About 50 people gathered at a vigil in West Hartford’s Blue Back Square Wednesday evening to remember the victims of the Las Vegas shootings, and to rally against gun violence.
Speakers urged the crowd to embrace kindness, sang songs in unity and lit candles, reading aloud the names of the victims.
Earlier in the day, 10 people attended a noon vigil at Avon Congregational Church.
“I wanted to be with people who were experiencing the same suffering from the impact of what happened. I needed to be in a community,” Donna Hobbs, of Glastonbury, said at the Avon vigil. “I wanted something where we share an inner connection with faith and find a way to open our hearts to light when there is so much darkness we have been dealing with lately.”
Dobbs said she heard about the vigil through the Rev. Donna Manocchio, a friend and one of the church’s ministers.
Other vigils were held Wednesday around the state and more are planned in the coming days.
Sunday’s massacre left 59 people dead, including the shooter, and more than 500 injured. The victims were remembered at Wednesday’s vigils, but it also was a chance for people to try to make sense of what happened.
Organizer Sarah Raskin said the reason for Wednesday's gathering in West Hartford was to stand in solidarity against gun violence, and with the Newtown Action Alliance that also held a vigil on Wednesday, and also to honor the victims who died Sunday night.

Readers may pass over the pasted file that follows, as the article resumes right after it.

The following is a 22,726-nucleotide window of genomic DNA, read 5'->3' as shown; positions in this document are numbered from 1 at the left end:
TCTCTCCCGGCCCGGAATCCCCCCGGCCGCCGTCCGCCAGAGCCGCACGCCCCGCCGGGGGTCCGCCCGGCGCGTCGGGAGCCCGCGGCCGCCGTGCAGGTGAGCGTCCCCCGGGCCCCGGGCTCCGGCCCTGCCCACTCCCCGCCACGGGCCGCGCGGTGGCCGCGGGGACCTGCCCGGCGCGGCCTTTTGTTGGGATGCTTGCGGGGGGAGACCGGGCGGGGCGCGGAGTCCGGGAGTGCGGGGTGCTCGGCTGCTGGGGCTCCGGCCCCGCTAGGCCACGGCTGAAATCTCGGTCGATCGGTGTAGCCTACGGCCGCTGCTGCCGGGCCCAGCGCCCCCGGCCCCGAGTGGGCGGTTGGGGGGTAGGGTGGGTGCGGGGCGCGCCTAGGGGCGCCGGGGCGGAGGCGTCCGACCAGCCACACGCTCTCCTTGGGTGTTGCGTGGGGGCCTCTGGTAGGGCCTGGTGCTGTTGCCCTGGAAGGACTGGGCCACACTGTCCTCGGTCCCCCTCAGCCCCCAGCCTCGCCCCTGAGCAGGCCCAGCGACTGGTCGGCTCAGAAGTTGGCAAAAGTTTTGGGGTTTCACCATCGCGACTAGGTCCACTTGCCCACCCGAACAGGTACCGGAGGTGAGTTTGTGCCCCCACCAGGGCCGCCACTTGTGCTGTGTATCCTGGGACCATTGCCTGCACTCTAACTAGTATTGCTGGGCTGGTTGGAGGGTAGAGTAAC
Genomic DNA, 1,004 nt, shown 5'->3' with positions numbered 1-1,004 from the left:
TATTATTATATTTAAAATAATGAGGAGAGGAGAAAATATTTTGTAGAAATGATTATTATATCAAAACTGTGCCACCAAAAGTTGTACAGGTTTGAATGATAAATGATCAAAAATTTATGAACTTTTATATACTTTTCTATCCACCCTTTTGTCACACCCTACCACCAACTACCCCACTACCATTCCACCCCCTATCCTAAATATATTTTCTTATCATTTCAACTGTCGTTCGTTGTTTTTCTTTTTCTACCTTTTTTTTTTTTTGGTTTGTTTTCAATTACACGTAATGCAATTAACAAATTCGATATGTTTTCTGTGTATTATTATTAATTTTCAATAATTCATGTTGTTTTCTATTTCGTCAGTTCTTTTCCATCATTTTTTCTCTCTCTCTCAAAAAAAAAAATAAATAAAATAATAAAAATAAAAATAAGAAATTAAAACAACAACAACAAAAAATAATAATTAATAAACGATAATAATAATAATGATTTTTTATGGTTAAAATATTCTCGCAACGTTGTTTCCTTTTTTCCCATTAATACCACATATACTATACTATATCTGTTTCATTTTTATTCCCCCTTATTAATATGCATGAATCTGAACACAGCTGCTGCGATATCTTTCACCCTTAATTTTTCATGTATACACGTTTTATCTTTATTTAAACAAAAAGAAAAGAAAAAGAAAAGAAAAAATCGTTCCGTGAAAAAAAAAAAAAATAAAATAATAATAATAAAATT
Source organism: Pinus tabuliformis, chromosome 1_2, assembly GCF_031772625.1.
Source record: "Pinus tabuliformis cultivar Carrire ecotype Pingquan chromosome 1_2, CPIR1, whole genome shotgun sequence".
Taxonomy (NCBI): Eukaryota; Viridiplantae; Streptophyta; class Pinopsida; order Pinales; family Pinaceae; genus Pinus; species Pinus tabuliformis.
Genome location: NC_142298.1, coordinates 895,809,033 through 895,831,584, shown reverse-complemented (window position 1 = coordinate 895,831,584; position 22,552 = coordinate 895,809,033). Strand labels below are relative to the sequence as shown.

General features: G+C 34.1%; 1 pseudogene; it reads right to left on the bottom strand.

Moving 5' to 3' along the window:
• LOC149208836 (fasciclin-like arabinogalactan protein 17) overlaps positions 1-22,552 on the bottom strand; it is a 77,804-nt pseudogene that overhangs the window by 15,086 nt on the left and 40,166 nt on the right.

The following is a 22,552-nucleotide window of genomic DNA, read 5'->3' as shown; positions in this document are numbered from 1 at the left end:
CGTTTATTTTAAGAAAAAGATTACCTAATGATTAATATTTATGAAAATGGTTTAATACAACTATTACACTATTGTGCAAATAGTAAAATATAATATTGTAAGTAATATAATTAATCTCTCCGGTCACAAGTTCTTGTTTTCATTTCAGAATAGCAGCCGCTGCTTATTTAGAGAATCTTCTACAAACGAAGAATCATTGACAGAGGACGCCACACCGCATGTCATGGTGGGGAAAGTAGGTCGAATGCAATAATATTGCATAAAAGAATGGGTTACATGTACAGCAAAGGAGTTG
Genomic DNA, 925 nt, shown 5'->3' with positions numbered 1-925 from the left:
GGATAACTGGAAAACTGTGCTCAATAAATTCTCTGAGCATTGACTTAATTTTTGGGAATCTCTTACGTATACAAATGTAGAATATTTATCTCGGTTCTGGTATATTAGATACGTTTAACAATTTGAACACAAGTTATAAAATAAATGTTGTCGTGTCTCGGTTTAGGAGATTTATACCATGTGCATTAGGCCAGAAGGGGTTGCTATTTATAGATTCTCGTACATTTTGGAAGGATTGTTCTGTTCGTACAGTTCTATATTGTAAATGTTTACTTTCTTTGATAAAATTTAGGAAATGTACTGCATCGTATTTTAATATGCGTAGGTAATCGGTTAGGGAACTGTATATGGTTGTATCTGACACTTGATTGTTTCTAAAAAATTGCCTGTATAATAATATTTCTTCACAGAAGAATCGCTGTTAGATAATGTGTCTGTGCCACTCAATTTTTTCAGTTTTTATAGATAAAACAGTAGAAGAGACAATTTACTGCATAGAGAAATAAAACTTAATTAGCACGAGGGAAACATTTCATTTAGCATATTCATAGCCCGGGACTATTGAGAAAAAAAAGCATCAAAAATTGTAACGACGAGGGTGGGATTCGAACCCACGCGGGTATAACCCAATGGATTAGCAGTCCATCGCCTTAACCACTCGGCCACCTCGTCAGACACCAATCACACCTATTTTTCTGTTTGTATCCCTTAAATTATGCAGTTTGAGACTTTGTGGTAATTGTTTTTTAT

Another organizer, Jillian Gilchrest, said, "Things are getting worse. This is a call for change. There are policies that can address gun violence."
She said Wednesday night's vigil was held partly to "mobilize folks and say 'Enough is enough, let's not make gun violence the norm.' "
West Hartford town Councilor Beth Kerrigan said she was saddened and heartbroken by the shootings in Las Vegan. She said that other tragedies, like the recent hurricanes, brought people together, but that tragedies involving gun violence still divide people.
State Sen. Beth Bye noted the smallergathering Wednesday night compared to the crowd that attended the vigil for victims of the shootings at the Pulse nightclub in Orlando in June 2016. "We've become numb to this," Bye said.
The Avon church also opened its doors for a vigil after the shooting in Orlando that left 49 people dead. Earlier this summer, the church also hosted a vigil in response to the riots that followed a white nationalist rally in Charlottesville, Va.
“What I feel is the enormity of the chaos and violence that has become a part of the landscape and right now community is essential, it is the community that heals,” said Peruse Khachoyan, a church member who helped organize the vigil. “My hope is that people leave here feeling like they have control over their lives and not devastated by fear.”
Norm Keeney, another church member, said he has tried to see the good side of people in the aftermath of the Las Vegas shootings. He said the heroism of concert-goers who helped others who had been injured has stuck with him.
“The American spirit was there, people were helping people,” Keeney said.
Two vigils are planned for Friday. The Archdiocese of Hartford said the victims in Las Vegas will be remembered during a short prayer session at noon on Friday at the Cathedral of St. Joseph in Hartford. The cathedral’s regularly scheduled Mass will follow at 12:10 p.m.
At 6 p.m. on Friday, Canton residents will hold a vigil in the auditorium at Canton High School to remember the victims, First Selectman Leslee Hill said.